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that of a Mr. James Farquhar, referred to the commission by the General Assembly that met in the month of April, that
yea, the contempt of all that is sacred and holy, gets liberty to predominate without check or challenge, so that joining with such people, cannot but expose us as well as them to the just judgment of God, while continuing in these sins.
And here we cannot pass by the unfaithfulness of the present ministers not that we judge all of them cast in the balance—who at the first beginning of this work seemed to be so zealously set against it, and both in their speeches, sermons, and discourses—which was duty-but yet in a very little after, flinched from, and became generally so dumb, silent, indifferent, or ambiguous, to the admiration of many, so that people knew not what to construct.
But from what cause or motive they were so influenced, they know best themselves. Sure their duty both to God and man, was to show and declare how shameful, hurtful, and highly sinful this course was so circumstantiate. And if ministers' faithfulness, and zeal to the concerns of Christ had led them to such freedom and plainness, as was duty in such a matter, and had discovered how contrary this Union was to the foundamental laws and swore (sworn] principles, by all probability they might have had such influence as to stop such an unballowed, unhappy project. But it seems their policy hath outwitted their piety, their pleasing of man in conniving at, if not complying with their design that was carried on, hath weighed more with them than the pleasing of God, in the witnessing and testifying against it.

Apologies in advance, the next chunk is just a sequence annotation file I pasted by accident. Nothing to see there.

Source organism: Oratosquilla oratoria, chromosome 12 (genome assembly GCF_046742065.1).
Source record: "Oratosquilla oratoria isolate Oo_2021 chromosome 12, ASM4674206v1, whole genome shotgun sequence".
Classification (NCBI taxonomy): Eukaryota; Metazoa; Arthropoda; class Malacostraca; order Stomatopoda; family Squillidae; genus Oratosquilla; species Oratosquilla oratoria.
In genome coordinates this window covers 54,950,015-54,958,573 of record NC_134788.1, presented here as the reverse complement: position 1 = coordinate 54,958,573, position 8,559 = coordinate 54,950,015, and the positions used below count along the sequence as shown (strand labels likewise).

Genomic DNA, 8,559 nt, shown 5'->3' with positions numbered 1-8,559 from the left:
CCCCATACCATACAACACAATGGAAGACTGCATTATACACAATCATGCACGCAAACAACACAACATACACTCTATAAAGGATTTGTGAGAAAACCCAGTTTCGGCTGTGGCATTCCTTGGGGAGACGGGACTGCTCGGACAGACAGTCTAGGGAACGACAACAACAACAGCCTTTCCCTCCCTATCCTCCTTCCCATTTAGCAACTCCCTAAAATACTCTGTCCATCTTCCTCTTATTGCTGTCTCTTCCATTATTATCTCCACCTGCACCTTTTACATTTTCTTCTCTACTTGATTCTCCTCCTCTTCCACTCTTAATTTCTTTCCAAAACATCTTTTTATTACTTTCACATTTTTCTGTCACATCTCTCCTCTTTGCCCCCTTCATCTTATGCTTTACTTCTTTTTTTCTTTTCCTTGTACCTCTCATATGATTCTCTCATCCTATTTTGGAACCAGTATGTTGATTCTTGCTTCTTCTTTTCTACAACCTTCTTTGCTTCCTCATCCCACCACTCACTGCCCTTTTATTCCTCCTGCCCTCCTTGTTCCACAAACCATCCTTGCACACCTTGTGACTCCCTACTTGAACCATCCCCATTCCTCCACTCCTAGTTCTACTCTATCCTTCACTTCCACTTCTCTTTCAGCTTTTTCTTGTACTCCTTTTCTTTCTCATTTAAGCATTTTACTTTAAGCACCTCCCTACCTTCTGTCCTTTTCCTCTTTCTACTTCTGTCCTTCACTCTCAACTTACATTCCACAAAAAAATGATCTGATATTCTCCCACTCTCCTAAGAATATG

But to say no more, by the negligence of ministers on the one hand, and the politics of statesmen on the other hand, this wicked and haughty business has been carried on and accomplished, to the provoking of God, easlaving the nation, and bringing the same under manifest perjury and breach of Covenant. But how to evite the judgments pronounced against such we know not, but by returning to their first love, taking up their first ground, and standing to sworn Covenants solemnly unto God, and adhering to the cause of God and the faithful Testimonies of this church, and seeking back unto the old path, abandoning and shaking off, and forsaking all these God-provoking, and land-ruining courses, we say we know, and are persuaded there can be no mean to retrieve us in this land, but by unfeigned repentance, and returning unto him from whom we have so deeply revolted. And among the politics of this age, it could not but be reckoned the wisdom of the nation, if ever they get themselves recovered out of the snare, to animadvert upon such as have had any hand in the contriving and managing it, as being enemies both to God and their country, which course, if it had been taken in former times with such who were enemies to religion and liberty, it would have deterred such from being so active in this fatal stroke.
Upon these and many more weighty considerations, plain and demonstrable evils in this complex mass of sin and misery, all the true lovers of Zion, who desire to be found faithful to God, to their vows and sworn principles, and who seek to be found faithful in their generation and duty of the day, and all